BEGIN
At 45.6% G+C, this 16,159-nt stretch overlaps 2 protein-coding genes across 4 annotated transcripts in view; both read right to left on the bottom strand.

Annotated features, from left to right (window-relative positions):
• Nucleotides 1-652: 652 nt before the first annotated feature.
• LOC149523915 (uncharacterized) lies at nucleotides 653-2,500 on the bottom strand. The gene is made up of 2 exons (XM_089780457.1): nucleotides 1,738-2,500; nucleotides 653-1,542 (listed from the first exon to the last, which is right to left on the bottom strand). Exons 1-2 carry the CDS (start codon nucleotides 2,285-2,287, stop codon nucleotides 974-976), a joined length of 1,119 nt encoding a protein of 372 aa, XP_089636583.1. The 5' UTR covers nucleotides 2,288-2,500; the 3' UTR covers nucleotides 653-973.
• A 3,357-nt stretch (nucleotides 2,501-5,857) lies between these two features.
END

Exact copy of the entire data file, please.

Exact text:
At 45.6% G+C, this 16,159-nt stretch overlaps 2 protein-coding genes across 4 annotated transcripts in view; both read right to left on the bottom strand.

Annotated features, from left to right (window-relative positions):
• Nucleotides 1-652: 652 nt before the first annotated feature.
• LOC149523915 (uncharacterized) lies at nucleotides 653-2,500 on the bottom strand. The gene is made up of 2 exons (XM_089780457.1): nucleotides 1,738-2,500; nucleotides 653-1,542 (listed from the first exon to the last, which is right to left on the bottom strand). Exons 1-2 carry the CDS (start codon nucleotides 2,285-2,287, stop codon nucleotides 974-976), a joined length of 1,119 nt encoding a protein of 372 aa, XP_089636583.1. The 5' UTR covers nucleotides 2,288-2,500; the 3' UTR covers nucleotides 653-973.
• A 3,357-nt stretch (nucleotides 2,501-5,857) lies between these two features.